Karl Fuller: Lots of concerns, but I'm still excited at the thought of what's to come with Cook at the helm
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During my years as a Town fan, I have lost count of how many times we have come up against opponents who had recently sacked a manager, appointed a new one who then took charge in their first game against us and generally won.
It has also happened when opponents have taken on board a new owner.
We simply have trouble against rejuvenated sides.
I think it all started for me in terms of getting an idea of these happenings back in 1994 when a trip to Maine Road, then home of Manchester City, coincided with ex-City favourite Francis Lee taking ownership of the club.
The Kippax was certainly bouncing that day as City won. Ever since, I have dreaded Town being the first side to come up against a changed outfit either in the dugout or at board level. Such changes naturally come about after a poor run of results in the main.
So, it is just so Ipswich Town that, after a set of very good results, a new manager comes in and the ‘new manager bounce’ forsakes us!
Before Saturday, only five of our 17 previous managers since turning professional back in 1936 had won their first game in charge. Just Mick McCarthy, Roy Keane and Joe Royle were triumphant winners in game one since Scott Duncan in 1937 and Mick O’Brien in 1936.
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- 8 'I am delighted to be joining. There is a lot of hard work that lies ahead' - Town's new CEO Ashton confirmed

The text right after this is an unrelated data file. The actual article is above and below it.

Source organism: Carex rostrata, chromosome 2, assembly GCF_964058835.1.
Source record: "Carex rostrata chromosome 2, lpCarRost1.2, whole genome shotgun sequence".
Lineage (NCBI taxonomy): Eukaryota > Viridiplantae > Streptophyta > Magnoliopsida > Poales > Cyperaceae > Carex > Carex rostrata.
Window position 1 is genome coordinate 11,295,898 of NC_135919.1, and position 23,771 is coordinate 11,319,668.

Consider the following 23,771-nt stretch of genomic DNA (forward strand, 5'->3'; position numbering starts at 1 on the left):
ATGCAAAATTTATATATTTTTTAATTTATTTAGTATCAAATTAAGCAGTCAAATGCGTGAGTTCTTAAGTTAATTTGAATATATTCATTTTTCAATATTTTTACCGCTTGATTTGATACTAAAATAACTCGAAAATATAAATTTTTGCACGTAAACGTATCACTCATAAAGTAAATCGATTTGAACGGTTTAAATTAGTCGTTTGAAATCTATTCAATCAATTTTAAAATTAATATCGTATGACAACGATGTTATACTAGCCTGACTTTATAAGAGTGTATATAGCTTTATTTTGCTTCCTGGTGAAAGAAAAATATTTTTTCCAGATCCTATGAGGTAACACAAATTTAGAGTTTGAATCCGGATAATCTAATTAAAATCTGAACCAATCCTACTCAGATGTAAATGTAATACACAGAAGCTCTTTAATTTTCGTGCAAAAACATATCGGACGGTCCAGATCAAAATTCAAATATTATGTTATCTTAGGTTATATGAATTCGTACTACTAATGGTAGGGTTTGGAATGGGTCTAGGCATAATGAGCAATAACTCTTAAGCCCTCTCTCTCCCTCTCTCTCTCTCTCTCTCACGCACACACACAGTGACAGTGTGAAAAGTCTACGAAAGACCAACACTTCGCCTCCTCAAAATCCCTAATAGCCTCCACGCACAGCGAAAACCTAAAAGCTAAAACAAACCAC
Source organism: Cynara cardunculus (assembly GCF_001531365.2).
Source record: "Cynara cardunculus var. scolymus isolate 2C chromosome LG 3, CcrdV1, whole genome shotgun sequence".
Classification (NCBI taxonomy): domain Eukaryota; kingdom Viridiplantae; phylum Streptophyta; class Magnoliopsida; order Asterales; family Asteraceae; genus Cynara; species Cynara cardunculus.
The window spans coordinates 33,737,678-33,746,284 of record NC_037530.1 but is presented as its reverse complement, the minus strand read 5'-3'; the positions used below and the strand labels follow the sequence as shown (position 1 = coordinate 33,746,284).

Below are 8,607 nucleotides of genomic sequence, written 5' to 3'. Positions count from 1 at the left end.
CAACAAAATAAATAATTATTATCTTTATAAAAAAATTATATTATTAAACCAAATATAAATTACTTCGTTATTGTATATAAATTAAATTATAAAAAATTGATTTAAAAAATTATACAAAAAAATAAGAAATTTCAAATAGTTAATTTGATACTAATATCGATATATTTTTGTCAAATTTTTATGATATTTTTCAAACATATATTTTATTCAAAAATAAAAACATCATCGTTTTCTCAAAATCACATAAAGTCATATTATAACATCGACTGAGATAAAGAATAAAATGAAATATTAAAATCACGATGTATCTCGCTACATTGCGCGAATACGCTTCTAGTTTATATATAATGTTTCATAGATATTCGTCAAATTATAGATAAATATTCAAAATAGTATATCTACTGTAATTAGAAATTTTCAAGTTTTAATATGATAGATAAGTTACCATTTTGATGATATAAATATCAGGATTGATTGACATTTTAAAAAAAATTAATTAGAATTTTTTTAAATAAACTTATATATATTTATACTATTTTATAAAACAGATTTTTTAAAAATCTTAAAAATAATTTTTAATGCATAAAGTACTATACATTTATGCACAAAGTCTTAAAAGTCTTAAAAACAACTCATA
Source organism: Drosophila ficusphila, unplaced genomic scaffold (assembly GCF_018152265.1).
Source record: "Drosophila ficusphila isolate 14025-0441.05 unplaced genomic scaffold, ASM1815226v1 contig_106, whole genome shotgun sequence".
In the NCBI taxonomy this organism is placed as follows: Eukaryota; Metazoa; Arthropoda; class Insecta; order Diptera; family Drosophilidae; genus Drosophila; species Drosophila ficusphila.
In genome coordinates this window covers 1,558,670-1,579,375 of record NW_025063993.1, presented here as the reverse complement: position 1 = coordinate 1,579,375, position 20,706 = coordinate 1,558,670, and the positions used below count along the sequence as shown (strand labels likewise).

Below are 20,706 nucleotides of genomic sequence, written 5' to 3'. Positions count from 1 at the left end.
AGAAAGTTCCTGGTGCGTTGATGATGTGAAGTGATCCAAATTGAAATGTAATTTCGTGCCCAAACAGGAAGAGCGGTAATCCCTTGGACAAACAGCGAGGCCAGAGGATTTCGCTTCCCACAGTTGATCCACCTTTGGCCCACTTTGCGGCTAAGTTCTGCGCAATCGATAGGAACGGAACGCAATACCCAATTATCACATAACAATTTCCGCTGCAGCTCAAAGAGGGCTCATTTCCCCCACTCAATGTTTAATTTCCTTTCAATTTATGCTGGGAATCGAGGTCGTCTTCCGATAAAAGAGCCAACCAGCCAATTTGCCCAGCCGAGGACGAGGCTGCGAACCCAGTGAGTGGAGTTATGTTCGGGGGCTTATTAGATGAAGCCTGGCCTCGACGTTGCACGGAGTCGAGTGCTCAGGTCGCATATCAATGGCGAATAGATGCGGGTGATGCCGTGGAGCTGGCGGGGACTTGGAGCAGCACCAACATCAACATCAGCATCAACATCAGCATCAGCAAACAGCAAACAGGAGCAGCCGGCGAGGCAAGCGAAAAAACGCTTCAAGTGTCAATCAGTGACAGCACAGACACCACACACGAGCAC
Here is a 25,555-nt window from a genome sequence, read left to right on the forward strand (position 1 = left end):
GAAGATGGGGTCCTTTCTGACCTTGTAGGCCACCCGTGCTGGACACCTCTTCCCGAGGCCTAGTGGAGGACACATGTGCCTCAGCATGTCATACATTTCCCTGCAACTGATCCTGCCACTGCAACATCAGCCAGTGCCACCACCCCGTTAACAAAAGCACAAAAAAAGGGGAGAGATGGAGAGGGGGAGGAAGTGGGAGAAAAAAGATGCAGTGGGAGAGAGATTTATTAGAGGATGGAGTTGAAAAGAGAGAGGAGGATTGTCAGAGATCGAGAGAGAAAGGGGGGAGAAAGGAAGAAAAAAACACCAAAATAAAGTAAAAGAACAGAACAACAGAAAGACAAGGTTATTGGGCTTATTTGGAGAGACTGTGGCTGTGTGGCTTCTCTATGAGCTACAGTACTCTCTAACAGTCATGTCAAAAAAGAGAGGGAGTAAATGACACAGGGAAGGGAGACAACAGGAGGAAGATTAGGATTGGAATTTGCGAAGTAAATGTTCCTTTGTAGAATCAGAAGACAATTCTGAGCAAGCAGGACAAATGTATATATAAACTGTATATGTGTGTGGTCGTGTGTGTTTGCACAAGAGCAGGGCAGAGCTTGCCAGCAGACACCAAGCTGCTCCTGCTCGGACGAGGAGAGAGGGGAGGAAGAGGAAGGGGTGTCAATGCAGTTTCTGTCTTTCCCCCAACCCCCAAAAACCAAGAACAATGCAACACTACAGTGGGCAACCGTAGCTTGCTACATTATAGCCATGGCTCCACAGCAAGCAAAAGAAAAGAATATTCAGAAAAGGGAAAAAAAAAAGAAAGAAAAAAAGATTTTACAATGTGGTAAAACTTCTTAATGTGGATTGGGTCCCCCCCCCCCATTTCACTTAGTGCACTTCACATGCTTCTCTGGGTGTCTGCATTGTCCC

- 9 'Our supporters are tired and bored of us' - Cook on 3-0 loss at AFC Wimbledon
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However, all that said, I lay no blame at the hands of Paul Cook for Saturday’s dire defeat at Gillingham.
I think that you have to credit Gillingham for the way they played. They simply bullied us, and made the most of our costly errors and fully deserved their win.
So on that point, how refreshing it was to hear Cook in his post-match interview recognise that we were second best and afforded due praise on the Gills. He had witnessed the same game as the rest of us and there was no sugar-coating to be had of our defeat.
The previous incumbent would have seen it very differently I’m sure.
Whether you can put the defeat down to our gruelling schedule is a possibility I suppose, but given that nearly all clubs in the division are equally in the same position, I hope that we can just put it down to a bad day, learn from those mistakes made and move on quickly.
It does not get any easier with Lincoln City next in town and, after the three recent good wins against top-ten opposition, it would be great to add another. And with some results going our way on Saturday afternoon, we remain two points outside the play-offs with a game in hand on Portsmouth. All is therefore not lost.
What Cook will hopefully learn very quickly in these remaining couple of months of the season is which players will not be up to the standard required to add another promotion to his CV.
The problem he has is two-fold. With so many games to get through, there is not the desired amount of time to get his ideas across on the training field, and with so many players currently on our books, where on earth does he begin to sieve the best from the rest to make what would ordinarily be a group of 22 to work with?
There are in the region of 15-20 players out of contract in the summer. Cook will no doubt look to bring in some new players with added quality, whatever division we may end up in.
So, whilst reaching the play-offs will be his primary aim, he will also be building an idea of who to let go. With such a massive overhaul to come, we have to hope that we hit the ground running next season.
Despite all those concerns, I am excited at the thought of what’s to come with Cook in charge.
If he can repeat his win ratio that he earnt at Portsmouth and to a lesser degree, at Wigan Athletic, then we could be in for some very good times. I am also pleased to see Gary Roberts back at the club.
He could still do a job on the pitch!